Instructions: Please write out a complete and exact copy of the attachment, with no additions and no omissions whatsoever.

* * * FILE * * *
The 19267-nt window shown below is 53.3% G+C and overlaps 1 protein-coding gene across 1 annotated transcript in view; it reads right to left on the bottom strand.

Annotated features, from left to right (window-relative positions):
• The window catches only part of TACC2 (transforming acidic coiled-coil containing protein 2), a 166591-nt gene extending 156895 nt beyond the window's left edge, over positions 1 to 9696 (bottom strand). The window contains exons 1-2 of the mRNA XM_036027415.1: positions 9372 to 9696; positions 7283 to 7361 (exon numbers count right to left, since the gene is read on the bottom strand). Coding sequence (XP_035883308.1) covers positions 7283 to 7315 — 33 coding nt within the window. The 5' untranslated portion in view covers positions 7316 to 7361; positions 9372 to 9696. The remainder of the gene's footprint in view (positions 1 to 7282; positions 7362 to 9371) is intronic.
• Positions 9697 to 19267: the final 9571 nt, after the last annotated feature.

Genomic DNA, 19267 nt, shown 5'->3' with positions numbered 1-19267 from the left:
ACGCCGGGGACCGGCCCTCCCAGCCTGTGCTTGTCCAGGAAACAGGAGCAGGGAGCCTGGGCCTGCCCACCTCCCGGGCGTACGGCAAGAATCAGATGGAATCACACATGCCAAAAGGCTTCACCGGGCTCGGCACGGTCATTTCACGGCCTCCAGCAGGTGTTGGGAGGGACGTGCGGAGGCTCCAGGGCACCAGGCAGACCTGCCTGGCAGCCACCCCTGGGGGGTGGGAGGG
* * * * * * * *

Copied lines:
The 19267-nt window shown below is 53.3% G+C and overlaps 1 protein-coding gene across 1 annotated transcript in view; it reads right to left on the bottom strand.

Annotated features, from left to right (window-relative positions):
• The window catches only part of TACC2 (transforming acidic coiled-coil containing protein 2), a 166591-nt gene extending 156895 nt beyond the window's left edge, over positions 1 to 9696 (bottom strand). The window contains exons 1-2 of the mRNA XM_036027415.1: positions 9372 to 9696; positions 7283 to 7361 (exon numbers count right to left, since the gene is read on the bottom strand). Coding sequence (XP_035883308.1) covers positions 7283 to 7315 — 33 coding nt within the window. The 5' untranslated portion in view covers positions 7316 to 7361; positions 9372 to 9696. The remainder of the gene's footprint in view (positions 1 to 7282; positions 7362 to 9371) is intronic.
• Positions 9697 to 19267: the final 9571 nt, after the last annotated feature.

Genomic DNA, 19267 nt, shown 5'->3' with positions numbered 1-19267 from the left:
ACGCCGGGGACCGGCCCTCCCAGCCTGTGCTTGTCCAGGAAACAGGAGCAGGGAGCCTGGGCCTGCCCACCTCCCGGGCGTACGGCAAGAATCAGATGGAATCACACATGCCAAAAGGCTTCACCGGGCTCGGCACGGTCATTTCACGGCCTCCAGCAGGTGTTGGGAGGGACGTGCGGAGGCTCCAGGGCACCAGGCAGACCTGCCTGGCAGCCACCCCTGGGGGGTGGGAGGG